The water of Lethe has not hid them from him.”

And Beatrice:”Perhaps a greater care,
Which oftentimes our memory takes away,
Has made the vision of his mind obscure.

But Eunoe behold, that yonder rises;
Lead him to it, and, as thou art accustomed,
Revive again the half—dead virtue in him.”

Like gentle soul, that maketh no excuse,
But makes its own will of another’s will
As soon as by a sign it is disclosed,

Even so, when she had taken hold of me,
The beautiful lady moved, and unto Statius
Said, in her womanly manner,”Come with him.”

If, Reader, I possessed a longer space
For writing it, I yet would sing in part
Of the sweet draught that ne’er would satiate me;

But inasmuch as full are all the leaves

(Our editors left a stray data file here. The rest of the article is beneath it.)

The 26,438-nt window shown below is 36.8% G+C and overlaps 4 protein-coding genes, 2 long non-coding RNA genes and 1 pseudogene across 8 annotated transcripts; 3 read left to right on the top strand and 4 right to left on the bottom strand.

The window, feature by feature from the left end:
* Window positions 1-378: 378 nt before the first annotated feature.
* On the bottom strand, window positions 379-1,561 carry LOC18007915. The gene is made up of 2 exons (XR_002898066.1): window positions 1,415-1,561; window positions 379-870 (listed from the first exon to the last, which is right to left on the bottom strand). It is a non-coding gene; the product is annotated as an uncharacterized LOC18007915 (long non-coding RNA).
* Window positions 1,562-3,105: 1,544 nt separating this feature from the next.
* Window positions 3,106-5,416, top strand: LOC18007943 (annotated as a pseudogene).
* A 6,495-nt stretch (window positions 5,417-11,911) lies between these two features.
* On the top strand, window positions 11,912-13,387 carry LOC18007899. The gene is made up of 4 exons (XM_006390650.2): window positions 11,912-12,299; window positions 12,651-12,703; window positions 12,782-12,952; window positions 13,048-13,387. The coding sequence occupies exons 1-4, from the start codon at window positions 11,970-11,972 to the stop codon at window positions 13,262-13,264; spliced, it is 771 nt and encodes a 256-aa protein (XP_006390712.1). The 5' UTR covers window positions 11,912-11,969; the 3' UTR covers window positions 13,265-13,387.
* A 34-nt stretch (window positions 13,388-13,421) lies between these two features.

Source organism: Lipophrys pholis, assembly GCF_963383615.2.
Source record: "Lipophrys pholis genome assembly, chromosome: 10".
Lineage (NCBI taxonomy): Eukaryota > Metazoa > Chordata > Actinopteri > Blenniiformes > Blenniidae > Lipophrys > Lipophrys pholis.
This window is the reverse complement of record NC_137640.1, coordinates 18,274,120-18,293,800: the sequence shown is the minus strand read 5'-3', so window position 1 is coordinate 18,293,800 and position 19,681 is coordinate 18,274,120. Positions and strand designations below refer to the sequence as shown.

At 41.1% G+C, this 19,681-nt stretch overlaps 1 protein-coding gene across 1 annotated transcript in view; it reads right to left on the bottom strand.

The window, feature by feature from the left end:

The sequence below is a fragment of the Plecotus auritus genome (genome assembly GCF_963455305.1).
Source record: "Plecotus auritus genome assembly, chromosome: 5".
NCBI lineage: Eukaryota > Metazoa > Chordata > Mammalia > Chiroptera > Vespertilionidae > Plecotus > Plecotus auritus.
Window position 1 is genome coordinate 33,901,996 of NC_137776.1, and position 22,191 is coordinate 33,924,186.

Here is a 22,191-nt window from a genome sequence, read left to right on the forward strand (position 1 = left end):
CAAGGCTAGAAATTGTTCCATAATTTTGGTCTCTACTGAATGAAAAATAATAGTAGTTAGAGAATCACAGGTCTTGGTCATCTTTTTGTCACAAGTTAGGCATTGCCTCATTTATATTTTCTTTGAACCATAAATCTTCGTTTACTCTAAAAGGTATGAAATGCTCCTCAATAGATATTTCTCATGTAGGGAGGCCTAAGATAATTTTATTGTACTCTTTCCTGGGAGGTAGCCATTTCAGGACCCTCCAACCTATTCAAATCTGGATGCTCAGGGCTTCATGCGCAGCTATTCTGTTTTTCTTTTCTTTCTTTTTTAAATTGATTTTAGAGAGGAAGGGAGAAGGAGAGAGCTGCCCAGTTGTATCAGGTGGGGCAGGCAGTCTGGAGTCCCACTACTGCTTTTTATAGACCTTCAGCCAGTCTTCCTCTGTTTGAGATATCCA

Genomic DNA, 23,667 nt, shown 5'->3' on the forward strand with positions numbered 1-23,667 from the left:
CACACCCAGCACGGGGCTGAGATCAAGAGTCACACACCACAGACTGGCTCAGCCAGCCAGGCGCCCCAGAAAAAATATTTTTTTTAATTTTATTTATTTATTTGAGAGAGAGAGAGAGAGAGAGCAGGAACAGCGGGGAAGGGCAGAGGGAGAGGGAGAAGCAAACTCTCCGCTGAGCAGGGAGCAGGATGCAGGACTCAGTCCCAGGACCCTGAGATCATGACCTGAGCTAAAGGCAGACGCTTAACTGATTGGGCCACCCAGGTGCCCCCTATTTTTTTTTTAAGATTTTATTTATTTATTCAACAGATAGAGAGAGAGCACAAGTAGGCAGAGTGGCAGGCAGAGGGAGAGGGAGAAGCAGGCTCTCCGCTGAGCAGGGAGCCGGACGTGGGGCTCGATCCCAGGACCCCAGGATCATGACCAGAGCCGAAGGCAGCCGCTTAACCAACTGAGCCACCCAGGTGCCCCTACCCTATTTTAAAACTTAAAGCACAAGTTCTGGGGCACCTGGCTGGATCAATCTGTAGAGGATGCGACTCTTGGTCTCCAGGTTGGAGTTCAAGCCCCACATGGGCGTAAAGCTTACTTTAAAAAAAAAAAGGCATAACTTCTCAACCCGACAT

Made ready for this second canticle,
The curb of art no farther lets me go.

From the most holy water I returned
Regenerate, in the manner of new trees
That are renewed with a new foliage,

Pure and disposed to mount unto the stars.

Weeping, the women then began—now three,
now four, alternately—to psalm gently,
“Deus venerunt gentes”; and at this,

sighing and full of pity, Beatrice
was changed; she listened, grieving little less
than Mary when, beneath the Cross, she wept.

But when the seven virgins had completed
their psalm, and she was free to speak, erect,
her coloring like ardent fire, she answered:

“Modicum, et non videbitis me
et iterum sisters delightful to me,
modicum, et vos videbitis me.”

Then she set all the seven nymphs in front
of her and signaled me, the lady, and
the sage who had remained, to move behind her.

So she advanced; and I do not believe
that she had taken her tenth step upon
the ground before her eyes had struck my eyes;